By Hailey Mallendick, For The Miami Student
“It’s just college” is the excuse many Miami students, and college students across the country, use when they drink too much alcohol on a regular basis. But, the line between harmless social drinking and a potential addiction to alcohol can become blurred in the college environment.
According to the National Institute on Alcohol Abuse and Alcoholism, 19 percent of college students that fell between the ages of 18 and 24 could be described as alcoholics. However, only 5 percent of them sought treatment.
Drinking among Miami students generally starts during their first few weeks on campus.
According to the Alcohol Task Force 2015 Report, the national average of first-year students who engage in binge drinking and other high-risk drinking behaviors is 28 percent.
However, at Miami, the average for first-year students who engage in the high-risk alcohol behaviors is 35 percent.
While some medical professionals think it could be a major problem, some students disagree. They notice issues with alcohol and binge drinking, but do not think too much about it since they believe everyone is trying to have fun in college.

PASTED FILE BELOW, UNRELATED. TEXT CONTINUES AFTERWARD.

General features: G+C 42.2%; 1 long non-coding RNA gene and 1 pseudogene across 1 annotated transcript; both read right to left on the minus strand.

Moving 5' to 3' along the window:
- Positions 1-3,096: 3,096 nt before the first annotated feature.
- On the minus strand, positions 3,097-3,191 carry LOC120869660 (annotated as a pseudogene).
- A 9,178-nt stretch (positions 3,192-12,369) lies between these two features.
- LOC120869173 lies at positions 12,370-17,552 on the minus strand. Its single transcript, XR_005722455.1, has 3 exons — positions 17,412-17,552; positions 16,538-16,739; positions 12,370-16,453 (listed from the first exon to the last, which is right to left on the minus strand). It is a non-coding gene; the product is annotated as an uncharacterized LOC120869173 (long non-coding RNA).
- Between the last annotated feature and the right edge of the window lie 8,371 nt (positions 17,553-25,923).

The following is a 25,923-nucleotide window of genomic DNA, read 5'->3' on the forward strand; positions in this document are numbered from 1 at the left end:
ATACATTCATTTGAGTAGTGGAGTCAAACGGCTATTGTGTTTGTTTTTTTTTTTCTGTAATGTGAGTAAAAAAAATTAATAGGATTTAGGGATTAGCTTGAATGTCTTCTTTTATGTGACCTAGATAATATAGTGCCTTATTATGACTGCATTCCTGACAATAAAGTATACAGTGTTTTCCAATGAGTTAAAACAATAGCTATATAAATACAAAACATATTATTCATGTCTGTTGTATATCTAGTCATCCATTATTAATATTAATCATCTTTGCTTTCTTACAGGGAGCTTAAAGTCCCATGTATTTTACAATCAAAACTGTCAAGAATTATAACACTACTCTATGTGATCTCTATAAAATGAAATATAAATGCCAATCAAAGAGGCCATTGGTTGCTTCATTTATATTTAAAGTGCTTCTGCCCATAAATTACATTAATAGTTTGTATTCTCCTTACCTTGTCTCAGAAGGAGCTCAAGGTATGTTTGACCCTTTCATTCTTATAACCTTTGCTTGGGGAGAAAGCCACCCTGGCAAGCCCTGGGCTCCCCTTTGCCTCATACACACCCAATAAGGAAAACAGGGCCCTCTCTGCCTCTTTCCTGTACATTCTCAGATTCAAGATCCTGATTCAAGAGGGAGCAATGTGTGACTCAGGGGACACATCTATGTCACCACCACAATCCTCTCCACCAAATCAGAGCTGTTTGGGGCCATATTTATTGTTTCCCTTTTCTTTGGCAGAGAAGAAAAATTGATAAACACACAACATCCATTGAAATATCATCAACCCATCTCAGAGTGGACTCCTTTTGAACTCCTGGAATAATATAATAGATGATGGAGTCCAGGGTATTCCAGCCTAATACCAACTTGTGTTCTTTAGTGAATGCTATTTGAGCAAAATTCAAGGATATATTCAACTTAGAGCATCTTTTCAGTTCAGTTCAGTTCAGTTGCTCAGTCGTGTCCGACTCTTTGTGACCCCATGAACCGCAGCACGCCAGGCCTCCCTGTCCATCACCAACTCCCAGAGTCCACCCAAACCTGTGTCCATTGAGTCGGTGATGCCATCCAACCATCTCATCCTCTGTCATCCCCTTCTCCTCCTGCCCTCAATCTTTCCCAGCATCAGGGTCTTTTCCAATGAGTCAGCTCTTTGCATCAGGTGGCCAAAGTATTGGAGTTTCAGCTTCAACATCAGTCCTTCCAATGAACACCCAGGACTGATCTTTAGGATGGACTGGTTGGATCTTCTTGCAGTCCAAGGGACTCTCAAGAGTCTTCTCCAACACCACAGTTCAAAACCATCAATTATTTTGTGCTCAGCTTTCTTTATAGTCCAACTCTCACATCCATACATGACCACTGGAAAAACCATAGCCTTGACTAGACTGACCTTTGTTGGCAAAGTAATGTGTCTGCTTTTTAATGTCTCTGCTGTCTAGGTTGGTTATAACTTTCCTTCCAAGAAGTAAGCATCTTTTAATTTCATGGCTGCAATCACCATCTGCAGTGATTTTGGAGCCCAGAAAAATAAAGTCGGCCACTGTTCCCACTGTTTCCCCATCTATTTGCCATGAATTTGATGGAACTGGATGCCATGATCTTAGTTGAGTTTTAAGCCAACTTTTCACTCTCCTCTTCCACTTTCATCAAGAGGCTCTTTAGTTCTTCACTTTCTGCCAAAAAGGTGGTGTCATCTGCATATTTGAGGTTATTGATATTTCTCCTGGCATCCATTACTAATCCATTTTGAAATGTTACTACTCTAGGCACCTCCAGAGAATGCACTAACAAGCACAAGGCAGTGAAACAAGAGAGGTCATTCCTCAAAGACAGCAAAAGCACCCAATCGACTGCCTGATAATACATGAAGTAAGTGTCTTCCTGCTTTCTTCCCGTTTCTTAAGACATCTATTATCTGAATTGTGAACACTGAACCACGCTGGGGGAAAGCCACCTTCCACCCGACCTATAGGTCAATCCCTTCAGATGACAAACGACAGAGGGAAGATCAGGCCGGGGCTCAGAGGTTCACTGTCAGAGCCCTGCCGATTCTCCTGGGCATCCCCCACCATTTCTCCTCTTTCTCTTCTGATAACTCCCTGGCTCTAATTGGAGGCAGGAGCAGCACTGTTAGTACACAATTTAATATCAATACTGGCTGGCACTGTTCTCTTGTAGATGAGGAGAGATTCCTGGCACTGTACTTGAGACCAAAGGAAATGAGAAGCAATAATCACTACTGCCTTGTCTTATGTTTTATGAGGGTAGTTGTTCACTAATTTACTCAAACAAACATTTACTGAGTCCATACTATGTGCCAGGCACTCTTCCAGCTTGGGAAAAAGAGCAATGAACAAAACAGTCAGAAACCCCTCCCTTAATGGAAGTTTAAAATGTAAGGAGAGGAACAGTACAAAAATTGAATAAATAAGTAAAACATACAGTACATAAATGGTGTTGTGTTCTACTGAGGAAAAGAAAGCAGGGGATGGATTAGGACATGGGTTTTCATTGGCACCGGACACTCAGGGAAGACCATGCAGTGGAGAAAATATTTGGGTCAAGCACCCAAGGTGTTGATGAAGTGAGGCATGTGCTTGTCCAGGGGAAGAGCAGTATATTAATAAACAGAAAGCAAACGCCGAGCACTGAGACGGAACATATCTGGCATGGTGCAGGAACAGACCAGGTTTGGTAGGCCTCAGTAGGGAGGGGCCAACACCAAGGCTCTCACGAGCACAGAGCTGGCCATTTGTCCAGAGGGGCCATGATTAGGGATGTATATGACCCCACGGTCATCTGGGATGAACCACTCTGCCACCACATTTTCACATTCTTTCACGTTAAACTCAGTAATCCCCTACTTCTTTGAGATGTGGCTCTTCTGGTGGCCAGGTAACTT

Senior Allie Davis is a bartender at The Wood’s and often sees people who have had too much to drink.
“I think there is alcoholism prevalent on this campus, but it is not any more severe than other campuses,” Davis said.
Junior Sydney Hanzlik has a very similar viewpoint.
“There have been times where my friends drank way more than they should have,” Hanzlik said. “I usually just make sure they don’t get into trouble and later make it home safely. I don’t think it means that they have a problem, though, it was probably just a bad night.”
While some students do not see much of a problem with their drinking habits, it could easily develop into a problem after graduation.
Joshua Hersh, a board-certified psychiatrist at the Miami University Counseling Services, treats students with various substance abuse problems, including alcoholism.
“There is a clear link between early drinking and a higher lifetime risk of alcoholism,” Hersh said.
According to Sarah Benton from Psychology Today, many college-aged students who participate in binge drinking often “phase out” of the habit, but there are still some who never do and develop alcoholism.
Hersh suggests that students engage in other activities that do not involve drinking.
“I do think students can have fun without drinking,” Hersh said.
Late Night Miami hosts free events to all students every Thursday, Friday and Saturday night.
Along with Miami programs such as Late Night Miami, the Alcohol Task Force is continuously working to lower the percentage of students who drink heavily.